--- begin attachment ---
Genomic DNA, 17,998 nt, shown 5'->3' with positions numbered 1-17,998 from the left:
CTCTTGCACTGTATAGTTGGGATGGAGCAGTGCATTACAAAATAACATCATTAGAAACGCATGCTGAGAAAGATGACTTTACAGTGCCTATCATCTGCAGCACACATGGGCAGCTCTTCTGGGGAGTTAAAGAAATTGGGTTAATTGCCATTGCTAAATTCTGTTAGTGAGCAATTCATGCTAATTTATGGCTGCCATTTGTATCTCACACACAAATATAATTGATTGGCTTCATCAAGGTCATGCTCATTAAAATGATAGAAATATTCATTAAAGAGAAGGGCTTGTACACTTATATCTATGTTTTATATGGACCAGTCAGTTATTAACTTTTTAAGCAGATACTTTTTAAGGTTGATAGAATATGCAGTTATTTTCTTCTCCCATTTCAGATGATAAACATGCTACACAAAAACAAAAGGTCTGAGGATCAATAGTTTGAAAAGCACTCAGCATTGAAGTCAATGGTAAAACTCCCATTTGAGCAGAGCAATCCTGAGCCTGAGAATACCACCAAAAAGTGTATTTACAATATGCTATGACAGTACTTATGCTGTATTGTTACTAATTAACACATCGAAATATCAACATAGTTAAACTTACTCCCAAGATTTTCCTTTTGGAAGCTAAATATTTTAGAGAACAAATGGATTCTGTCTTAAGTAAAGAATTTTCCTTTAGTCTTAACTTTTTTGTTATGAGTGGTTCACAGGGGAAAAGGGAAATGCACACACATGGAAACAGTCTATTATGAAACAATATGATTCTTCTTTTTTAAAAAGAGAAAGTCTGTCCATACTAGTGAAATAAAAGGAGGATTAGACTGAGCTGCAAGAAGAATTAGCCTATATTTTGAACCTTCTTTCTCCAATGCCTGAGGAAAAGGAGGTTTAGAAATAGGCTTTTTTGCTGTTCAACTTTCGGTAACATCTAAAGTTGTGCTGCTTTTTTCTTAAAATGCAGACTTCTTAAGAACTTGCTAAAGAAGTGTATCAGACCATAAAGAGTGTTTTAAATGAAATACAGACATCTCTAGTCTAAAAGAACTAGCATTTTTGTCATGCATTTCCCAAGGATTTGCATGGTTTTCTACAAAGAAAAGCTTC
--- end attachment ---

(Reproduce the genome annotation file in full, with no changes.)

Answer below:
Genomic DNA, 17,998 nt, shown 5'->3' with positions numbered 1-17,998 from the left:
CTCTTGCACTGTATAGTTGGGATGGAGCAGTGCATTACAAAATAACATCATTAGAAACGCATGCTGAGAAAGATGACTTTACAGTGCCTATCATCTGCAGCACACATGGGCAGCTCTTCTGGGGAGTTAAAGAAATTGGGTTAATTGCCATTGCTAAATTCTGTTAGTGAGCAATTCATGCTAATTTATGGCTGCCATTTGTATCTCACACACAAATATAATTGATTGGCTTCATCAAGGTCATGCTCATTAAAATGATAGAAATATTCATTAAAGAGAAGGGCTTGTACACTTATATCTATGTTTTATATGGACCAGTCAGTTATTAACTTTTTAAGCAGATACTTTTTAAGGTTGATAGAATATGCAGTTATTTTCTTCTCCCATTTCAGATGATAAACATGCTACACAAAAACAAAAGGTCTGAGGATCAATAGTTTGAAAAGCACTCAGCATTGAAGTCAATGGTAAAACTCCCATTTGAGCAGAGCAATCCTGAGCCTGAGAATACCACCAAAAAGTGTATTTACAATATGCTATGACAGTACTTATGCTGTATTGTTACTAATTAACACATCGAAATATCAACATAGTTAAACTTACTCCCAAGATTTTCCTTTTGGAAGCTAAATATTTTAGAGAACAAATGGATTCTGTCTTAAGTAAAGAATTTTCCTTTAGTCTTAACTTTTTTGTTATGAGTGGTTCACAGGGGAAAAGGGAAATGCACACACATGGAAACAGTCTATTATGAAACAATATGATTCTTCTTTTTTAAAAAGAGAAAGTCTGTCCATACTAGTGAAATAAAAGGAGGATTAGACTGAGCTGCAAGAAGAATTAGCCTATATTTTGAACCTTCTTTCTCCAATGCCTGAGGAAAAGGAGGTTTAGAAATAGGCTTTTTTGCTGTTCAACTTTCGGTAACATCTAAAGTTGTGCTGCTTTTTTCTTAAAATGCAGACTTCTTAAGAACTTGCTAAAGAAGTGTATCAGACCATAAAGAGTGTTTTAAATGAAATACAGACATCTCTAGTCTAAAAGAACTAGCATTTTTGTCATGCATTTCCCAAGGATTTGCATGGTTTTCTACAAAGAAAAGCTTC